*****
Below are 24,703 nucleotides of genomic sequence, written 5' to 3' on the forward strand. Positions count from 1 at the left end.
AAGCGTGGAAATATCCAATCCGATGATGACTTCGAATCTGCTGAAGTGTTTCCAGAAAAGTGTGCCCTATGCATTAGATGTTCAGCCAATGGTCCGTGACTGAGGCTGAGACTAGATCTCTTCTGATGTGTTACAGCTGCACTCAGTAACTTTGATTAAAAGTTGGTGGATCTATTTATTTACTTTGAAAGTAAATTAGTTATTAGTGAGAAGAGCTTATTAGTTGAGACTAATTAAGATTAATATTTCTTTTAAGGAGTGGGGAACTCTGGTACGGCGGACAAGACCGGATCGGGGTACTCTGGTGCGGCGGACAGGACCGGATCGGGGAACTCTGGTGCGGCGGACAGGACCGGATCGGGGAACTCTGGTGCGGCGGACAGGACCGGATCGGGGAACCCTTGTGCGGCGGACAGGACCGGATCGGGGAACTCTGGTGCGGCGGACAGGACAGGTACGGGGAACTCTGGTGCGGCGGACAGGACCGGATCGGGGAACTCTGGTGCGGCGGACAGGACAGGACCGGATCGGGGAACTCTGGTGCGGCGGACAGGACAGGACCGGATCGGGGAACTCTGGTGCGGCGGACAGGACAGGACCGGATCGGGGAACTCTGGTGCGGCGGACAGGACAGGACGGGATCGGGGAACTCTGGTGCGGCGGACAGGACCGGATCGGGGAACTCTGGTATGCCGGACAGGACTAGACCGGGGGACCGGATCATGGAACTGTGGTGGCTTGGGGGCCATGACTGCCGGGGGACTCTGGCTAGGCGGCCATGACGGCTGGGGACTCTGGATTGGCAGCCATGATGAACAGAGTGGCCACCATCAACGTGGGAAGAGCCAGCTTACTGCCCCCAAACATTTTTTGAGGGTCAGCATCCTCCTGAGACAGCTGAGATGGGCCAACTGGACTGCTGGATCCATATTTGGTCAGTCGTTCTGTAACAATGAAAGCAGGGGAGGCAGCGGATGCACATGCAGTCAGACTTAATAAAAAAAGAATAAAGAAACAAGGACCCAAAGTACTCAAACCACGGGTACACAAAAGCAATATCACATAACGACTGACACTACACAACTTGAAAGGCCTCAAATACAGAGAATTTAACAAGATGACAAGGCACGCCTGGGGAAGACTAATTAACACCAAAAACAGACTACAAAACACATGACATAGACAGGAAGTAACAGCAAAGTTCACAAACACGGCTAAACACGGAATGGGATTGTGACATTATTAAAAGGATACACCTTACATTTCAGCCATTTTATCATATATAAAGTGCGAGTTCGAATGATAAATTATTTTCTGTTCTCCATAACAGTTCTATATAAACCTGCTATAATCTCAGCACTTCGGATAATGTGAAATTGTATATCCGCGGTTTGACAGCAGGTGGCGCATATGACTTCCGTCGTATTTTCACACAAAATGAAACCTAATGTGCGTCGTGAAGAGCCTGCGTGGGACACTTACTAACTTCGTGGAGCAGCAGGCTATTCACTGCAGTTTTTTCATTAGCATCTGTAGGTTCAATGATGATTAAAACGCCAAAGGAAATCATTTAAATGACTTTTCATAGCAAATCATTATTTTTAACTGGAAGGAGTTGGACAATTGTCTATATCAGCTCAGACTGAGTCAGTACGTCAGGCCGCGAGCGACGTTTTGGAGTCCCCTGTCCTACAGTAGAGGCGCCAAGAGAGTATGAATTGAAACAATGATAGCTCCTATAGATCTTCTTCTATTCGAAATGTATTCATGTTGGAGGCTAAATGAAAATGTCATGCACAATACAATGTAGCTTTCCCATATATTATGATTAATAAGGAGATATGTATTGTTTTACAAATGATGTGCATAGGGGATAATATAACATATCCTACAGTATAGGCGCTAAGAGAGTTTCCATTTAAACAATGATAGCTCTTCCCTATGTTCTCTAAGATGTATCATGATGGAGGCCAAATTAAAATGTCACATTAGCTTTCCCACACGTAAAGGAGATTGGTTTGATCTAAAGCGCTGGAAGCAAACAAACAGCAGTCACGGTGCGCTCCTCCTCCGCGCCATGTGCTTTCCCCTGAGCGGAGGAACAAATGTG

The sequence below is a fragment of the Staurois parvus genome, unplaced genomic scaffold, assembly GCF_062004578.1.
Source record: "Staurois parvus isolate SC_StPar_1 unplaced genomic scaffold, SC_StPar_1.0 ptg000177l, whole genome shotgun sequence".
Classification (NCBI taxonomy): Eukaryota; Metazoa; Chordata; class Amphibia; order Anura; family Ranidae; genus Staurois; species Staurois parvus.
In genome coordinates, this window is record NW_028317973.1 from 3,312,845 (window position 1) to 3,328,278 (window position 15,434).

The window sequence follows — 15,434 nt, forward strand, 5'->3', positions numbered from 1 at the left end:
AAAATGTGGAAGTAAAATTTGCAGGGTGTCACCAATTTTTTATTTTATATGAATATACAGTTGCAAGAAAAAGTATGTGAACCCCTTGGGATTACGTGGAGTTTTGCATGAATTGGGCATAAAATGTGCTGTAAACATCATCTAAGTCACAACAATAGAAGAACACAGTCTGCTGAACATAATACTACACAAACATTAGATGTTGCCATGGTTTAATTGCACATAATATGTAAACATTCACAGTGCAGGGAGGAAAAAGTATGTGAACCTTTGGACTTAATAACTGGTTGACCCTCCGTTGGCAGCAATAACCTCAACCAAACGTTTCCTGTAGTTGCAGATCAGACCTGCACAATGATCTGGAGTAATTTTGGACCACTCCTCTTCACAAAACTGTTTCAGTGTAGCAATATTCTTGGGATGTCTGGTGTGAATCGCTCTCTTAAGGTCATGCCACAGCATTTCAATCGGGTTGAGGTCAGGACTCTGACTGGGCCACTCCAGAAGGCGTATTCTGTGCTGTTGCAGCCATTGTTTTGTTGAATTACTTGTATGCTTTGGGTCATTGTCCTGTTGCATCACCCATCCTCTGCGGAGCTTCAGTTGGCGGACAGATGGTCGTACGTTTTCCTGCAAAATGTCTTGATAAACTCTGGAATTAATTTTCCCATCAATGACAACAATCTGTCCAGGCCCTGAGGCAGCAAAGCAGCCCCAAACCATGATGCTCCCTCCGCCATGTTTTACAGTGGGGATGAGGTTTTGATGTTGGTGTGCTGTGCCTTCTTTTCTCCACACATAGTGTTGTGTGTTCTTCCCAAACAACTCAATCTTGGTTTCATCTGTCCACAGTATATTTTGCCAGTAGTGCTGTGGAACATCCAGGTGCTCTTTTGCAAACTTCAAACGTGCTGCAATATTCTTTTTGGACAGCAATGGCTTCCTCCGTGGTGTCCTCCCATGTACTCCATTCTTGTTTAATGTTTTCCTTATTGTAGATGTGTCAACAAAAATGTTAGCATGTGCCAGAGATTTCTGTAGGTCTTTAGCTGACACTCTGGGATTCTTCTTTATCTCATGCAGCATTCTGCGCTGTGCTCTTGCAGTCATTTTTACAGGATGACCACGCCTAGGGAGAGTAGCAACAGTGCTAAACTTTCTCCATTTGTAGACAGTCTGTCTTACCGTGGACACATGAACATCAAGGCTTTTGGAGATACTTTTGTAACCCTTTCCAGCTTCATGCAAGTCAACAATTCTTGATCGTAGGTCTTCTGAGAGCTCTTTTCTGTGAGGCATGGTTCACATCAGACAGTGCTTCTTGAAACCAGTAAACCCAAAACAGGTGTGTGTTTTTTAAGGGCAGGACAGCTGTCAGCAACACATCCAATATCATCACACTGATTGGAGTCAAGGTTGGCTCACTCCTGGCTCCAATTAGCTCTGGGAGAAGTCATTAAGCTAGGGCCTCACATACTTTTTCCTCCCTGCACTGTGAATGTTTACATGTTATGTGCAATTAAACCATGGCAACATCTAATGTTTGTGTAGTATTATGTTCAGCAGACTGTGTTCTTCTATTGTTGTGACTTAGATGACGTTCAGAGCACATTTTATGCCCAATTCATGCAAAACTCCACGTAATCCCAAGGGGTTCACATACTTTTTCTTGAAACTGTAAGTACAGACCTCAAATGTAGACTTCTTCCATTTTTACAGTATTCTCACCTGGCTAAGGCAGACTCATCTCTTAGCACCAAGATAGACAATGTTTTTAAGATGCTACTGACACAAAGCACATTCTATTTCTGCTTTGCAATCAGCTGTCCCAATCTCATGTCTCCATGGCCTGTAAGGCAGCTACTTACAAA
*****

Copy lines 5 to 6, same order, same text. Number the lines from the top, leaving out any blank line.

Classification (NCBI taxonomy): Eukaryota; Metazoa; Chordata; class Amphibia; order Anura; family Ranidae; genus Staurois; species Staurois parvus.
In genome coordinates, this window is record NW_028317973.1 from 3,312,845 (window position 1) to 3,328,278 (window position 15,434).